- What is event-oriented programming?
- What Differs Between Event-Oriented Programming and Object-Oriented Programming?
- What languages can we cite that are event-oriented?
That's when you write code to respond to events.
In event-oriented programming, a routine that is specialized in monitoring events warns the code specific to responding to a particular event that the event that it expected occurred; and then the newly prompted code responds to the event.
These are not paradigms that can be compared with each other. It would be like describing the differences between a raven and a desk: D
The answers to this question are very assertive about describing object orientation: What are the practical advantages of using object orientation in day to day development team? .
Now notice that you can define objects, their relationships, and their responsibilities, and then make these objects respond to events by scheduling event-oriented code.
I do not know "event-oriented" languages. Strictly speaking you can program event-oriented in any language. Just write an event monitor that warns you of the code that is interested in the events it is monitoring.
There are some languages that greatly facilitate event-oriented programming: C #, Visual Basic, Delphi.
There are others that have no special facilitator, but where you can use design patterns like observable to respond to events - for example Java.
A common use of event orientation is in programming graphical user interfaces.
See C # WinForms, for example.
In it you write code that will respond for example to a user click on a particular button, and you associate this code with the click event.
So the WinForms framework monitors the messages that Windows sends to your form, and among these messages Windows warns that the user has clicked the button; hence the WinForms framework invokes the code you associated with the click of the button.
Usually the term event-oriented programming is used.In this paradigm the code execution flow is determined by triggered events, that is, some state changes and because of this a behavior is called to execute. The execution of the algorithms is conditional on something previous occurred.
It works with Hollywood principle , where you should not call anything, you must sign up to be called.
Events have their most common use in GUIs, but can be used in database, file systems, networking, operating system signals, specific hardware through #, or even commercial and scientific applications may have events in their objects.
In many cases events are triggered according to events that are being verified in a tie , in others there is only one inscription somewhere that should be called a part of the code when something happens.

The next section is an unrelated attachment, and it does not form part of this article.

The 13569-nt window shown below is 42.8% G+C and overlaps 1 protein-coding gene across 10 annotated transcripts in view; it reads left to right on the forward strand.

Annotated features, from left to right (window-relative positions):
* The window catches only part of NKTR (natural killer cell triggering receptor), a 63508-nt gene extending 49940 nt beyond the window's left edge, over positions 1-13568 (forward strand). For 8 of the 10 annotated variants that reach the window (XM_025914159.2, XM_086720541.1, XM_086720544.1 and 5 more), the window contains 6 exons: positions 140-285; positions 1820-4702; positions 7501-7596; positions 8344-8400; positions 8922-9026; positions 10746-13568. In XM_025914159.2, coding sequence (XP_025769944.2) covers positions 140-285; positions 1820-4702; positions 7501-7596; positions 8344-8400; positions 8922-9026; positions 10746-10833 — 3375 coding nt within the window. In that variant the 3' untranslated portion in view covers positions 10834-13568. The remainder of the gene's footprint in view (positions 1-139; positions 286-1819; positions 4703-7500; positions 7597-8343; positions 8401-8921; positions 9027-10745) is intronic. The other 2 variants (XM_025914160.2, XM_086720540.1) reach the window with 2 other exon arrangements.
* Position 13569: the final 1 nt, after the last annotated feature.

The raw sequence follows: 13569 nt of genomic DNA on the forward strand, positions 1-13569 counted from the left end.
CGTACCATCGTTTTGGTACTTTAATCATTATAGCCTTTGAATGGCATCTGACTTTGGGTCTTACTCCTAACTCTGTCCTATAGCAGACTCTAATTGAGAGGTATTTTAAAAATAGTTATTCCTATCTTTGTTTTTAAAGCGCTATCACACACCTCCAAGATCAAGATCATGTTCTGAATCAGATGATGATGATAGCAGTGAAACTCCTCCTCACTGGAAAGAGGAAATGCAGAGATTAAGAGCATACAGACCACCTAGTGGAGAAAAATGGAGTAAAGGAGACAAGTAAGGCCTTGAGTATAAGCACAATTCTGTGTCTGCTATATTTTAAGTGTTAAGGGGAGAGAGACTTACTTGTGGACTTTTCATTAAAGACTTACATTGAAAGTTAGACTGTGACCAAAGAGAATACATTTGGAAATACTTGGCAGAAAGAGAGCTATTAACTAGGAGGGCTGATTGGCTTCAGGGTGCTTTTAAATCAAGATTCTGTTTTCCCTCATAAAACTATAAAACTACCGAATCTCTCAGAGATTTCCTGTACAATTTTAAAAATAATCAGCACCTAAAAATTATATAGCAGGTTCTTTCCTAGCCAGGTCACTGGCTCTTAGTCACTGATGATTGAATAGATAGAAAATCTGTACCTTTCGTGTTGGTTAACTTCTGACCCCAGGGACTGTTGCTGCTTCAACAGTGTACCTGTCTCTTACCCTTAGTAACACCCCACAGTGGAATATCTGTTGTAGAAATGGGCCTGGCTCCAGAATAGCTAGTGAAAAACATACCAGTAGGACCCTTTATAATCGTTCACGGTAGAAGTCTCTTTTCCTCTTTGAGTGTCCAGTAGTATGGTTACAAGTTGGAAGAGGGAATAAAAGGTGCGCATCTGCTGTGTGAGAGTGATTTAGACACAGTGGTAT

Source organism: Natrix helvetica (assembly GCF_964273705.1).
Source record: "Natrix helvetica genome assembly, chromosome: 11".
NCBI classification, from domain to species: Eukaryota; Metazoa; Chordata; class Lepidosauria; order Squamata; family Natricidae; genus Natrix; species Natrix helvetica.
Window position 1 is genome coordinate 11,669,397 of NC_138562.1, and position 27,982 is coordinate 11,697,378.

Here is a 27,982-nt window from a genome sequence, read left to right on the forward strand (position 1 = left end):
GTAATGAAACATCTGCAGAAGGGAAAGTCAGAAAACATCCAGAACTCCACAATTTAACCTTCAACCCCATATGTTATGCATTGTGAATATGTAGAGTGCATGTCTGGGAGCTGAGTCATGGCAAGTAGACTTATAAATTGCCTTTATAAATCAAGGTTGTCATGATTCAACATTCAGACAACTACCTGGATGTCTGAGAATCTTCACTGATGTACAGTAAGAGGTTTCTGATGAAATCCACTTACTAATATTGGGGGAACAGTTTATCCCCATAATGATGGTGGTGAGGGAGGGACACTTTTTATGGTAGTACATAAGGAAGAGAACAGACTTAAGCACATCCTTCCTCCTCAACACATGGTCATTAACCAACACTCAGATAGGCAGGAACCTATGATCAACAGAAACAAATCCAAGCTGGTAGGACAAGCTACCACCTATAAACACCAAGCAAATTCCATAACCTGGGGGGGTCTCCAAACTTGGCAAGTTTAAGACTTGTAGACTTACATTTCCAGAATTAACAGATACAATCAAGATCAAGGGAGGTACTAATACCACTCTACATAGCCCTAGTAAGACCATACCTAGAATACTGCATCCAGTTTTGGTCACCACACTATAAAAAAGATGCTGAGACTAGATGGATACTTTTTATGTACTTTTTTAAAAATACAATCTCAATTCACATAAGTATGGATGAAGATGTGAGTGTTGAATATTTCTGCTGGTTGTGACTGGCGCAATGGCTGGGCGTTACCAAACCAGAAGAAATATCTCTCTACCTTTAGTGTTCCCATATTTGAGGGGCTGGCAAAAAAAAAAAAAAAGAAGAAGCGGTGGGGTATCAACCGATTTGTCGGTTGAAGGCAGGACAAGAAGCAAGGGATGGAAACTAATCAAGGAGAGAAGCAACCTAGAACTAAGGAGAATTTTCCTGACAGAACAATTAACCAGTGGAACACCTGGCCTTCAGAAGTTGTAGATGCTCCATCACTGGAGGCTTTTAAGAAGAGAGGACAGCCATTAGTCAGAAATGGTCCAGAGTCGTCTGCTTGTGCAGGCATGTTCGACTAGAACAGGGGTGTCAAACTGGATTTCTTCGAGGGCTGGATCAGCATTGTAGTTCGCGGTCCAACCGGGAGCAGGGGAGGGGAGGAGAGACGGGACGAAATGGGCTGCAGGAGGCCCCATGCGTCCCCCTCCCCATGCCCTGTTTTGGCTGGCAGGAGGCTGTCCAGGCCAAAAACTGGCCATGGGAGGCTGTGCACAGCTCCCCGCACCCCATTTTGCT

She can work with OOP and even benefit from it, but not necessarily. They are orthogonal paradigms and have no relation. Events can be applied to objects, but only this. Any relationship is coincidence. One does not harm another, on the contrary, just they are more powerful.
In OOP, objects are communicating through simple methods of passing messages. In EDP this communication occurs through event notifications.
EDP does well with imperative, functional programming, etc.
I do not know any language that has this focus and I think it's just a very specific one, maybe a DSL can be. What exists are language that use this paradigm as a complement. C # is a clear one that has features in the language to handle events. VB.Net is another.
All languages, in one way or another, work with events, even if it does not look like it. This is not to say that they are event-driven. Some use this technique a lot, but they do not have anything specific in the language to handle events. They have a mechanism that makes it possible for you to create your events and manipulate them. Does this make event-driven language? I do not know, but I do not think so, otherwise it would be rare for language that is not event-driven. Any language that has a mechanism that allows you to treat functions as data can somehow work this way. And there must be other ways to get the same result.
However, you can create event-driven code even if the language does not provide resources. The schedule made in JS is clearly all event-driven. You can adopt language standards that meet the requirements of the paradigm.
Windows is all event-driven. Anyone who knows the Win32 API knows deep down your program is asking Windows if something relevant to that code happened.